For over a century, Hollywood portrayed Muslims in stereotypical ways. After 9/11, Hollywood included patriotic US Muslim characters to diffuse representations of Muslims as terrorists. Trump’s “Muslim ban” served as another turning point: Hollywood created more Muslim characters outside of the context of terrorism. This talk will focus on how to understand the last four years of changing representations in relation to the politics of race and social justice in the US.
This virtual event is free to attend, but registration is required: Register Here
Evelyn Alsultany is a leading expert on the history of representations of Arabs and Muslims in the US media. She is an associate professor in the Department of American Studies and Ethnicity at the University of Southern California. Previously, she taught at the University of Michigan for 13 years where she co-founded and directed the Arab and Muslim American Studies program and the Islamophobia Working Group to include Muslim students in diversity initiatives. Professor Alsultany is the author of Arabs and Muslim in the Media: Race and Representation after 9/11. Recently she co-authored the Obeidi-Alsultany Test to help Hollywood improve representations of Muslims. For more information, see http://evelynalsultany.com/.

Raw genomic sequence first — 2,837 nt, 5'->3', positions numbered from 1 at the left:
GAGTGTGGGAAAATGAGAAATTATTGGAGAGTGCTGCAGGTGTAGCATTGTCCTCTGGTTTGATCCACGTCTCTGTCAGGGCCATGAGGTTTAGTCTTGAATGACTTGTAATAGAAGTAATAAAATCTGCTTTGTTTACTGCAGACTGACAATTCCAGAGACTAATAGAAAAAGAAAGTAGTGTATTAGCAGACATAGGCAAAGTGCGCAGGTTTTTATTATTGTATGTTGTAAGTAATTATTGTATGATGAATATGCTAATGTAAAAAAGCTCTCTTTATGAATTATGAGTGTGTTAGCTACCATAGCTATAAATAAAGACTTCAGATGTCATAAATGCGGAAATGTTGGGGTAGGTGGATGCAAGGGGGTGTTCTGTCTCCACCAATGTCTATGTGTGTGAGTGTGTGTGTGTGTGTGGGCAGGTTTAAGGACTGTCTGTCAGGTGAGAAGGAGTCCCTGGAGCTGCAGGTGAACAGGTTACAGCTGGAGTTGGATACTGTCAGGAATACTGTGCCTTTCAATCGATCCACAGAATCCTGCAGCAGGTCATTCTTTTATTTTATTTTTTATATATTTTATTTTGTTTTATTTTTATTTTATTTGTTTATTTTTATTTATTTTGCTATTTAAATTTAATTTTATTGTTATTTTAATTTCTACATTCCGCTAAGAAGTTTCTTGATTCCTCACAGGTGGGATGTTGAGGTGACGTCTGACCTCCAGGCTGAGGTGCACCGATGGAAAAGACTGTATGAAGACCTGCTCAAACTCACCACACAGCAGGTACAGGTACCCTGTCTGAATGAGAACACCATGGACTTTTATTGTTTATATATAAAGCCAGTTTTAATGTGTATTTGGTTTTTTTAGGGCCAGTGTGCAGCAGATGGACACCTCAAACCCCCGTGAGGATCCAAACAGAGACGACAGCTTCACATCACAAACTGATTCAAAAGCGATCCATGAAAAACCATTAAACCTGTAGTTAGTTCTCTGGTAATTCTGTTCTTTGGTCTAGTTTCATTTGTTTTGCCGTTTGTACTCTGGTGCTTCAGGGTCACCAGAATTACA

This event is organized by UNO Islamic Studies Program in collaboration with Humanities Nebraska. The co-sponsors of the event include the UNO Religious Studies Department, UNO Political Science Department, UNO History Department, the Goldstein Center for Human Rights, the Goldstein Family Community Chair, the UNO International Studies, and the UNO Office for Diversity, Equity, and Inclusion.